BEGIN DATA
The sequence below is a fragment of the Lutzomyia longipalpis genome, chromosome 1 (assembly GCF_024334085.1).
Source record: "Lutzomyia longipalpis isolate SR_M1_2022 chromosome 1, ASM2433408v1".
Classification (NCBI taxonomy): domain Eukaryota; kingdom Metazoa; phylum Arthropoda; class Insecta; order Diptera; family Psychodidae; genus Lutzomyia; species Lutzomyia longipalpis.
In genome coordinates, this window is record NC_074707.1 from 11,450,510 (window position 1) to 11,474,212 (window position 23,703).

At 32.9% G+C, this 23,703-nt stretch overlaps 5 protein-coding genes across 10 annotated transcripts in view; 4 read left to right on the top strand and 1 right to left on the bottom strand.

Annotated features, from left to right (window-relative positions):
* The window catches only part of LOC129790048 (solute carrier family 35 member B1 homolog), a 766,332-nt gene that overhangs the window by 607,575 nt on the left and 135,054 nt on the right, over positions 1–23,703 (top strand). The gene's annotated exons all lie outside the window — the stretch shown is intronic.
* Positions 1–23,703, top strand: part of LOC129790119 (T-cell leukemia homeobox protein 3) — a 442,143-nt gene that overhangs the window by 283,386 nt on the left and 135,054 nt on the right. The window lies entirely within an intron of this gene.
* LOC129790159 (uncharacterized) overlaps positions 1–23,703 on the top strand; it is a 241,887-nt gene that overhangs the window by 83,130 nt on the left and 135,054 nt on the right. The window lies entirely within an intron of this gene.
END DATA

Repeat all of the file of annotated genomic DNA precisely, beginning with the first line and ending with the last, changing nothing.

The sequence below is a fragment of the Lutzomyia longipalpis genome, chromosome 1 (assembly GCF_024334085.1).
Source record: "Lutzomyia longipalpis isolate SR_M1_2022 chromosome 1, ASM2433408v1".
Classification (NCBI taxonomy): domain Eukaryota; kingdom Metazoa; phylum Arthropoda; class Insecta; order Diptera; family Psychodidae; genus Lutzomyia; species Lutzomyia longipalpis.
In genome coordinates, this window is record NC_074707.1 from 11,450,510 (window position 1) to 11,474,212 (window position 23,703).

At 32.9% G+C, this 23,703-nt stretch overlaps 5 protein-coding genes across 10 annotated transcripts in view; 4 read left to right on the top strand and 1 right to left on the bottom strand.

Annotated features, from left to right (window-relative positions):
* The window catches only part of LOC129790048 (solute carrier family 35 member B1 homolog), a 766,332-nt gene that overhangs the window by 607,575 nt on the left and 135,054 nt on the right, over positions 1–23,703 (top strand). The gene's annotated exons all lie outside the window — the stretch shown is intronic.
* Positions 1–23,703, top strand: part of LOC129790119 (T-cell leukemia homeobox protein 3) — a 442,143-nt gene that overhangs the window by 283,386 nt on the left and 135,054 nt on the right. The window lies entirely within an intron of this gene.
* LOC129790159 (uncharacterized) overlaps positions 1–23,703 on the top strand; it is a 241,887-nt gene that overhangs the window by 83,130 nt on the left and 135,054 nt on the right. The window lies entirely within an intron of this gene.